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Elin McCoy – ‘The pleasures of German wines get lost among the umlauts’

Ever since a trip to the Rhine’s steepterraced vineyards last summer, I’ve been asking myself whether Germany’s wines are doomed to remain a niche category – one that inspires maniacal devotion only from wineworld insiders like me.

Everyone knows sommeliers are crazy for German Rieslings; from New York’s preacher of the gospel Paul Grieco at Terroir wine bar to the many who post Instagram photos of the rare ones they’ve enjoyed off-duty.

The country’s whites are supremely food-friendly. While premature oxidation plagues older white Burgundies, great aged Rieslings are amazingly consistent, and usually bargains. Not to mention the quality of recent vintages.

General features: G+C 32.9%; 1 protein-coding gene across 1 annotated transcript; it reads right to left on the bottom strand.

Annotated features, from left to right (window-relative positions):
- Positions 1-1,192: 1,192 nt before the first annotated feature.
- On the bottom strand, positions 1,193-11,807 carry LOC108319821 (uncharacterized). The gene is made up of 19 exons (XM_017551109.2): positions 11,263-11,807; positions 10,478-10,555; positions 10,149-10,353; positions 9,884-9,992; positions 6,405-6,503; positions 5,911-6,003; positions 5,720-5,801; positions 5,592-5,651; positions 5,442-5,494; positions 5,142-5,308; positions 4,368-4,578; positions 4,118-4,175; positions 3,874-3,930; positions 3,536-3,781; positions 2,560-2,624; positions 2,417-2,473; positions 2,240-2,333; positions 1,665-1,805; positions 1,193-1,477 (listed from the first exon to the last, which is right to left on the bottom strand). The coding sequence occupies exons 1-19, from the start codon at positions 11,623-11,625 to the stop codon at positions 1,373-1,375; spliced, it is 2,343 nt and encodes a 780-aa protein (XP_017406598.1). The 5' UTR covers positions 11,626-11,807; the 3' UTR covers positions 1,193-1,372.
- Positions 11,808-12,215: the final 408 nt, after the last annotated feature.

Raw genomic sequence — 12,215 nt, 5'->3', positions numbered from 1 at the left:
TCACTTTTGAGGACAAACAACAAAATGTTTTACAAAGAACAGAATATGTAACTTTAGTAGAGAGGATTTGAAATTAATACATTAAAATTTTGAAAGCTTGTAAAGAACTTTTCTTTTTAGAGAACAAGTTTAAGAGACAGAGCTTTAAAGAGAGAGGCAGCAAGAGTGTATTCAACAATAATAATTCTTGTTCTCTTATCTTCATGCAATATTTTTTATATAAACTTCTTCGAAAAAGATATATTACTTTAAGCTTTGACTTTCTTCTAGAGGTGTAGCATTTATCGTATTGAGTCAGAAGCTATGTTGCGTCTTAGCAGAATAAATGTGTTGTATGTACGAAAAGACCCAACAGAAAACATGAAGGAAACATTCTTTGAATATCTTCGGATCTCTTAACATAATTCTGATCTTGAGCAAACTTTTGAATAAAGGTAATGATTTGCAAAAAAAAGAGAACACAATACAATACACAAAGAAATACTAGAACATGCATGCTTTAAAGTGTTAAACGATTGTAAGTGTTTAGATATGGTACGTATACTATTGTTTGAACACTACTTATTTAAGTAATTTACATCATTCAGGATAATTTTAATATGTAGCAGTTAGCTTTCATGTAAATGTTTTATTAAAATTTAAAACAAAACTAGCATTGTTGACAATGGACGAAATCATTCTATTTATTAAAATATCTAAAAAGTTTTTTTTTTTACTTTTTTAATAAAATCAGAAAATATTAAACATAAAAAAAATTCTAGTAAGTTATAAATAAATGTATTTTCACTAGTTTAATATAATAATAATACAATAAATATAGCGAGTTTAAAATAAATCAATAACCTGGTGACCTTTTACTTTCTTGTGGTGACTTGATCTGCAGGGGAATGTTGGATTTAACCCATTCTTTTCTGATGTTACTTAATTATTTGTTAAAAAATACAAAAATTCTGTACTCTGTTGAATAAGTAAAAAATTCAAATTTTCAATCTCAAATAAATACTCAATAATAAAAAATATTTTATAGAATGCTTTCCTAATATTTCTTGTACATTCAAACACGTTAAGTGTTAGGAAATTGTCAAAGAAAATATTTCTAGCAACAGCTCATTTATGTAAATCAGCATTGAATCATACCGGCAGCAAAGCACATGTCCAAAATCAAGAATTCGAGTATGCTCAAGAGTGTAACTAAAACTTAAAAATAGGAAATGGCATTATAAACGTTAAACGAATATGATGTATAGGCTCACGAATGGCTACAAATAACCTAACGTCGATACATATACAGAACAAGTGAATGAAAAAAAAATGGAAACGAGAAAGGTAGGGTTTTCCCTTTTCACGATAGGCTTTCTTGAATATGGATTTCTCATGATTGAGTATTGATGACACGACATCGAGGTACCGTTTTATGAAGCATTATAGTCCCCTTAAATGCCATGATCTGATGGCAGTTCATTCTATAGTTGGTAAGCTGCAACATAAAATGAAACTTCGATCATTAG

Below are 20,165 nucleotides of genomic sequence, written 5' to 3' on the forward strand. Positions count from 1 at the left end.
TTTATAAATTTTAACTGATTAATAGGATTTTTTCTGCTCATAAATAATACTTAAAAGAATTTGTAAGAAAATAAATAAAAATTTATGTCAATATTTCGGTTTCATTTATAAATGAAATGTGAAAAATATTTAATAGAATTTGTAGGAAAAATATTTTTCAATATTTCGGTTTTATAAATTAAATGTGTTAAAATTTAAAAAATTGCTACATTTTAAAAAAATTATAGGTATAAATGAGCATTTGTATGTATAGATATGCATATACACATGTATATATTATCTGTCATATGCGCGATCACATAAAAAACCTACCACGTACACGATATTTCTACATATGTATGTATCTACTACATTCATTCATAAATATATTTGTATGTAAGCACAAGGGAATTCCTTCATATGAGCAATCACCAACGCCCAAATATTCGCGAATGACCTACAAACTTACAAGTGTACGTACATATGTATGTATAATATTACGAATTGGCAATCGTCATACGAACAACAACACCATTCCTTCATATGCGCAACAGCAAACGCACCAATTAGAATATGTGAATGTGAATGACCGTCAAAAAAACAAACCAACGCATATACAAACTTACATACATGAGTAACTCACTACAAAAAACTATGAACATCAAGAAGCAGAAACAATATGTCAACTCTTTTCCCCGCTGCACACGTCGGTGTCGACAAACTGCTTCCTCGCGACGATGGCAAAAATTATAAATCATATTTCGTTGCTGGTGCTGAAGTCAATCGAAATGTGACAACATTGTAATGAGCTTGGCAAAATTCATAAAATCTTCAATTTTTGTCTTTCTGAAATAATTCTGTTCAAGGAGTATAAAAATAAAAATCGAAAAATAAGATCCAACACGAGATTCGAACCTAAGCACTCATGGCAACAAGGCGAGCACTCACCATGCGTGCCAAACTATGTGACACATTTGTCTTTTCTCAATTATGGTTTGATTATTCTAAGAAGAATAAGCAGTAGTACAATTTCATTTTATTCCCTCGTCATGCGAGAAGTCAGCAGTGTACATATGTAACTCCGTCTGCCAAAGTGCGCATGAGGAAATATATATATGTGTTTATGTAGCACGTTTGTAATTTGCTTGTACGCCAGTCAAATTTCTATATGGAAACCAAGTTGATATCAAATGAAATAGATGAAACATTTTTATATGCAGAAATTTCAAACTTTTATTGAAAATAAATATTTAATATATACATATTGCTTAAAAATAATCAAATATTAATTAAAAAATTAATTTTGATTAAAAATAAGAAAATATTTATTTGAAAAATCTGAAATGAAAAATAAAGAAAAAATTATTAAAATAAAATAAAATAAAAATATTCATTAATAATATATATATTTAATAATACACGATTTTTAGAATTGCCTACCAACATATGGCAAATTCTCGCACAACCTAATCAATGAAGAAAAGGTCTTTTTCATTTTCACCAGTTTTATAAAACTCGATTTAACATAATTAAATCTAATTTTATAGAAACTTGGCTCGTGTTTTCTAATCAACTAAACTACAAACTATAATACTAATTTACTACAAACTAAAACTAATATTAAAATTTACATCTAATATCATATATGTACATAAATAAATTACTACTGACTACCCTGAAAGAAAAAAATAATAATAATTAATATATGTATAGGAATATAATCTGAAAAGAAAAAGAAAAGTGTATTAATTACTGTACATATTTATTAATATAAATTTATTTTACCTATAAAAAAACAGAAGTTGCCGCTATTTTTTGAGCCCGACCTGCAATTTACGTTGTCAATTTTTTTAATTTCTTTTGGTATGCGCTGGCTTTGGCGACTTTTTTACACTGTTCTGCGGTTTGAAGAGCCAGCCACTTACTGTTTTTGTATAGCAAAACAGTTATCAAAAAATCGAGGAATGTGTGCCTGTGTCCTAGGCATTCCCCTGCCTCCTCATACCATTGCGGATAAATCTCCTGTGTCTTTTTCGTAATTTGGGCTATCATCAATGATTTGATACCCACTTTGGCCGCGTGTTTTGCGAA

But in my informal sommelier poll, I was told Germany just doesn’t sell the way Burgundy does. And drinkers who eagerly lap up cuvées made from obscure grapes in Corsica or Georgia rarely know Germany has more to offer than Riesling (though thankfully they now know not all Rieslings are sweet).


What I’ve been drinking this month

Before wildfires descended on northern California wine country, I was in Napa. Ashes & Diamonds is a fascinating new project and its Vineyard 1 Cabernet Sauvignon 2015 is winemaker Steve Matthiasson’s recreation of a typical Napa Cab from the 1960s. It’s super savoury and herbal, with a long finish, and only 12.6% alcohol. The grapes come from the historic Rutherford vineyard George III and, in keeping with wines of the era, it was aged in a mix of French and American oak. It’s a fitting red to drink to the region’s recovery.

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